With the growing recognition, within world Jewry, of the need to memorialize those who were slaughtered in The Holocaust, Hillel began commemorating the events in 1966. In 1969 a student-created play, “Hineni,” was presented on campus and won the Abram L. Sachar award. These early commemorations established what has now become the annual tradition of observing “Holocaust Remembrance Week” on the Brandeis campus with a wide range of creative programming.
As American involvement in Vietnam intensified, Lt. Gen. Louis Hershey (ret.), Director of the Selective Service, announced impending plans to include male college students’ academic performance as a draft-eligibility criterion. Students with a record of poorer grades could expect to lose their education deferments. In an open memorandum to students and faculty at Brandeis and Harvard Universities, Professor John Seeley, chairman of the Brandeis Sociology department, attacked the proposed policy in terms that drew national attention.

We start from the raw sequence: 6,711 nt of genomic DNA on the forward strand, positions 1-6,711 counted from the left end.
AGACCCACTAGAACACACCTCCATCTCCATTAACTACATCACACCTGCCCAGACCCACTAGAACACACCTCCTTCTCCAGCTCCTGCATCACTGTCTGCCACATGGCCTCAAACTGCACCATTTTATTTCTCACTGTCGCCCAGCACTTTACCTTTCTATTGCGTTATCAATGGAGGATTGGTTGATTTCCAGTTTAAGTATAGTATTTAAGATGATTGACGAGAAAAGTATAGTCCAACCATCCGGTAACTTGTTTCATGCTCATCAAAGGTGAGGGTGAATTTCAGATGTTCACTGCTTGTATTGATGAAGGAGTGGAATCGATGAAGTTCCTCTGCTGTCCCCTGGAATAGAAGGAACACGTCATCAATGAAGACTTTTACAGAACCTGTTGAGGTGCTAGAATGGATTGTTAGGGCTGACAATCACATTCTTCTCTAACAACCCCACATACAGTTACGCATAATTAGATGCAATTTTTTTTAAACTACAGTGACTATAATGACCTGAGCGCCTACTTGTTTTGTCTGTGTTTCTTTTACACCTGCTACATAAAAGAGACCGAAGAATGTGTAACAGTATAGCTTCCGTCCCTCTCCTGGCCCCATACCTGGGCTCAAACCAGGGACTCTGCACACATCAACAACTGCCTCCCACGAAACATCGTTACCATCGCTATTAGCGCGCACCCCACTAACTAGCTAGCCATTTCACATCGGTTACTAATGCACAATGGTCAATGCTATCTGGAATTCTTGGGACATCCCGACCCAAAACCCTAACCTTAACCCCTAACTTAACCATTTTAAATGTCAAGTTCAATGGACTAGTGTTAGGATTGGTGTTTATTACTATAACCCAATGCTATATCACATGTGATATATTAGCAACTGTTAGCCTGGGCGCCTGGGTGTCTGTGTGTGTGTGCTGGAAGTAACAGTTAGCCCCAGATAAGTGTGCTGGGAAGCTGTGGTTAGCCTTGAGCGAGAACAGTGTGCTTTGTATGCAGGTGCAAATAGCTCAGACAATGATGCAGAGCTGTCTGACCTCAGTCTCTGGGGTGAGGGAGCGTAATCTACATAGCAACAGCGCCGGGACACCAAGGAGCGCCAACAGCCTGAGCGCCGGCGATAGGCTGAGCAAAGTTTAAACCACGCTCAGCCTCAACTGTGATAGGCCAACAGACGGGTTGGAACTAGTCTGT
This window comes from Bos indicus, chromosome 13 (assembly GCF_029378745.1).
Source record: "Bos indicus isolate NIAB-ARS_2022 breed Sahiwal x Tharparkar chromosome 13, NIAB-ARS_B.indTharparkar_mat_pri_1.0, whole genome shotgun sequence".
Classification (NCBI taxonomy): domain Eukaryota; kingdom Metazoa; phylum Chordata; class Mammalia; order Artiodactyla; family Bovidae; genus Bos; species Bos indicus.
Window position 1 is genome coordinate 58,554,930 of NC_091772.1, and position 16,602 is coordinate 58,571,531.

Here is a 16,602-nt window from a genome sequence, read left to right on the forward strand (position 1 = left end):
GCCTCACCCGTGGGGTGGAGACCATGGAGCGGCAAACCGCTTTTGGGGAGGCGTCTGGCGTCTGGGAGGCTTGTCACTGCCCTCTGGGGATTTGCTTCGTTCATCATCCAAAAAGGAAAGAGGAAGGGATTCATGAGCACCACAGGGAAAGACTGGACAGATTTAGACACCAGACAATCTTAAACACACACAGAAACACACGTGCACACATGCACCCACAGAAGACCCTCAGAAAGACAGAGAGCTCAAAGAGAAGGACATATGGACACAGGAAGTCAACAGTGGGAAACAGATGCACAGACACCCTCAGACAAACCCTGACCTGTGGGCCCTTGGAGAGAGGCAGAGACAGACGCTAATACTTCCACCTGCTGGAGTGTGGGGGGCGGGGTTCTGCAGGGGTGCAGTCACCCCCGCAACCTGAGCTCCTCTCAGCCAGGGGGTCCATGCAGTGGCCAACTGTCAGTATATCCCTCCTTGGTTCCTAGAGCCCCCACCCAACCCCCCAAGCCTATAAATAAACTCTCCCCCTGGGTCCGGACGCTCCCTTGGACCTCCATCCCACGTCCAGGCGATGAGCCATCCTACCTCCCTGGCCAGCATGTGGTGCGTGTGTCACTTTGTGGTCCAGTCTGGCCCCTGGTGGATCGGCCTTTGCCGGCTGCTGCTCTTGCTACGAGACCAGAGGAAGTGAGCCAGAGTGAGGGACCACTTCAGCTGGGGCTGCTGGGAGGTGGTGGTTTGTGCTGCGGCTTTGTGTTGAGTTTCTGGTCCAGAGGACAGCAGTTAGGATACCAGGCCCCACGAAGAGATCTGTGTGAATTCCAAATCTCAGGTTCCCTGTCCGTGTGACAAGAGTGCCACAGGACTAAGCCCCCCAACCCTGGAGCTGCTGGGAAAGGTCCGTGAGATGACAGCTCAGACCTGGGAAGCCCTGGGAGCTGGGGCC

The academic evaluation policy, Seeley wrote, made the college professor “a much more intimate part of the selection system. … We are perhaps as proximate as whoever in Nazi Germany ‘objectively’ determined the fraction of a man’s ancestry that was Jewish.” Faculty members hoping to use the regulation as a means of protecting some of their students from the draft “might well feel cast in a role analogous to the morally doubtful and agonizing one of the Judenrat in the period of ‘the final solution’ in Germany.”